Looking at the totality of the data, despite well over a thousand data reports from hundreds of studies, the available information from many countries was limited or, in some cases, absent. Additionally, lag periods between data acquisition and reporting, along with the analysis time since the searches included in the current study, which utilized data available through December 31, 2019, mean that the continued documentation and spread of resistance to new areas is fully expected. Thus, the non-detection of resistance in a nation should not be considered as evidence that resistance was or is absent. Ensuring a more complete picture of resistance distribution and rates will require both ongoing surveillance and continued updating of data and analyses. As also noted, where resistance proportions have been estimated, these should generally be considered to be crude approximations based on non-random reporting and samples, although in our prior study of Southeast Asia  the results from similarly performed meta-analyses generally tracked with national surveillance where available. Similarly, available genotypic data are even more limited, with laboratories often assaying for a limited number of specific genotype(s) rather than broadly characterizing isolates with multiplex or sequence-based methods, likely leading to under-detection of less recognized or uncommon genotypes. Other potential factors may also affect the representativeness of the data, including the tendency toward publication of positive results and the likelihood that laboratories performing susceptibility testing may be located in more urban and regional centers, typically associated with more complex care and drug resistance. We attempted to address such issues by searching not only for positive but also for negative results such as in publications where susceptibility testing was reported but not as the focus of the studies.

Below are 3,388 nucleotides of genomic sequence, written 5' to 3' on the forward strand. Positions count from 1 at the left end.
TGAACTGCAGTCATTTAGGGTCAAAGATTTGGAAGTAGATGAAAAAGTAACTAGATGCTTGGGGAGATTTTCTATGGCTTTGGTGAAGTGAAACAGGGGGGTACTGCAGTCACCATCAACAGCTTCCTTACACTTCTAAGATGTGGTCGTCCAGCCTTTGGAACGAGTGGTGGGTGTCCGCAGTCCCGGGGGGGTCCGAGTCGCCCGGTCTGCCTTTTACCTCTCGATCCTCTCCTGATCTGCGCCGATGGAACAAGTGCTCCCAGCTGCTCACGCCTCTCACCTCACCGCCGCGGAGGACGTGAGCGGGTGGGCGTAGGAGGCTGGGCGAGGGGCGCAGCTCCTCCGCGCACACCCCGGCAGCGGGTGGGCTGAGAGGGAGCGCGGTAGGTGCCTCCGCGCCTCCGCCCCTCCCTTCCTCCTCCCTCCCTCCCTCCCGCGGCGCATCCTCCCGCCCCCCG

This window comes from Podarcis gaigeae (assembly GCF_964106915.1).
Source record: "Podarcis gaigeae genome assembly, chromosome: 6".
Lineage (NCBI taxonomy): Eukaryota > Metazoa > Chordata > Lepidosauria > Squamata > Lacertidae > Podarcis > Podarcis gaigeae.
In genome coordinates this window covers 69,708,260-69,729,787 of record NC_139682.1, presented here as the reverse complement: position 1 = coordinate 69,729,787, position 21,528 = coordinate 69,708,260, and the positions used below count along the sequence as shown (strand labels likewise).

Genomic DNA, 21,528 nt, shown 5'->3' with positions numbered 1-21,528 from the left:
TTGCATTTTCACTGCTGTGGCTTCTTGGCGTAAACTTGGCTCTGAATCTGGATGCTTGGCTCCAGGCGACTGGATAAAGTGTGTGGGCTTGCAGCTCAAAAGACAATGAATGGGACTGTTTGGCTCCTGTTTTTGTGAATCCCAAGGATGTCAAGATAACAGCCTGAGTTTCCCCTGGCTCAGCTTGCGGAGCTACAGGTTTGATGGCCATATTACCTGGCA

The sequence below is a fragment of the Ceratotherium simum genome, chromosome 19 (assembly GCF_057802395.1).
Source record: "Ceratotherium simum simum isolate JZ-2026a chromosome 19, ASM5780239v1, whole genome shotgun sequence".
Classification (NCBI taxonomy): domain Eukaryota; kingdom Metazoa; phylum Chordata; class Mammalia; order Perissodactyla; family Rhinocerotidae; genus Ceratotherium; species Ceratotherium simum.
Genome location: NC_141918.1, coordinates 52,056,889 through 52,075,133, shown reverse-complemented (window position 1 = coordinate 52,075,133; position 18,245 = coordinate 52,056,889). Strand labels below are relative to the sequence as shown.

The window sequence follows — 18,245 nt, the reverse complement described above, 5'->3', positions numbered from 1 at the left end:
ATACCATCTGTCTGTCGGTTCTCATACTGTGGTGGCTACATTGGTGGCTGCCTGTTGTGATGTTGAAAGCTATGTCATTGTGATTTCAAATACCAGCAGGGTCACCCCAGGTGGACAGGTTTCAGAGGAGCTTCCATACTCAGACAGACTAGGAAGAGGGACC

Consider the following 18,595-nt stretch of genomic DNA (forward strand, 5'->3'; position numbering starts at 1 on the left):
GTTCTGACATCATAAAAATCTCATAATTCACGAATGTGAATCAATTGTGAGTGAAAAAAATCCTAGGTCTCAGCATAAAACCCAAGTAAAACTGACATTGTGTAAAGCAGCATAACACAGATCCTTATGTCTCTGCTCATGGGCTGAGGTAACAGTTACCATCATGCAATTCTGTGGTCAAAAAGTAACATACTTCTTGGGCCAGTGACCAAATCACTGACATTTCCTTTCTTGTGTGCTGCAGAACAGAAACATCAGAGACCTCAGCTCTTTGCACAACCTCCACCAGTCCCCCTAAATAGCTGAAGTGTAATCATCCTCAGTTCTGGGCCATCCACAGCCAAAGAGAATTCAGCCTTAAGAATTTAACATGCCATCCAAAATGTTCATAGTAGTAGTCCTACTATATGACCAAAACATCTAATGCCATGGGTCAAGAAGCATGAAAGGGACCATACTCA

Despite such limitations, the findings show the widespread and overlapping presence of carbapenem and polymyxin resistance among E. coli and Klebsiella isolates from humans in Africa and highlight the urgent need to better address remaining gaps in surveillance, including to systematically determine and track rates of carbapenem and polymyxin resistance, and to monitor for the emergence of dually resistant organisms. To do so will require adequate support for sustainable laboratory and epidemiologic capacity, as stressed by both WHO  and the African Union and Africa CDC . Robust ongoing longitudinal AMR surveillance is also critical to inform antibiotic stewardship initiatives [41, 43]. Furthermore, the widespread nature of the CRE and polymyxin resistance threats reinforces the importance of strong infection prevention and control in healthcare facilities [41, 44]. Beyond enhanced stewardship of antimicrobials and measures to contain the spread of MDRO in healthcare, the continuing use of important antimicrobials, including colistin, in animal production remains a problem that must be fully addressed . Resistant organisms may also be present in and spread through waste water, including from healthcare facilities , agriculture, and aquaculture .
Carbapenem resistance among E. coli and Klebsiella is widely distributed in Africa, and documented in 40 of 54 nations. Although resistance rates for nations with sufficient isolates to support estimates were typically low to moderate, high rates (> 5%) were found in several nations, including 10 nations with high rates among Klebsiella. Although far less data are available concerning polymyxins, resistance was documented in 23 of 33 nations with available data. The most widespread resistance associated genotypes were, for carbapenems, blaOXA-48, blaNDM-1 and blaOXA-181 and, for polymyxins, mcr-1, mgrB, and phoPQ/pmrAB. Overlapping phenotypic and/or genotypic resistance to both carbapenems and polymyxins was documented in 23 nations, including the presence of both transferrable NDM carbapenemases and mcr determinants of polymyxin resistance in 6. These findings point to ongoing and significant risks to patient safety and public health from carbapenem and polymyxin resistance. Despite progress in recent years, resistance appears to be spreading and numerous data gaps remain, indicating the need to fully support robust AMR surveillance, antimicrobial stewardship and infection control in a manner that also addresses animal and environmental health dimensions. A One Health approach that enhances surveillance and reduces both the inappropriate use of critical antibiotics and the spread of resistant organisms in all relevant settings is essential .
Availability of data and materials
The dataset supporting the conclusions of this article is available in the Harvard Dataverse repository, https://doi.org/10.7910/DVN/JIJH3W. The dataset(s) supporting the conclusions of this article is also included within the article as Additional file 4.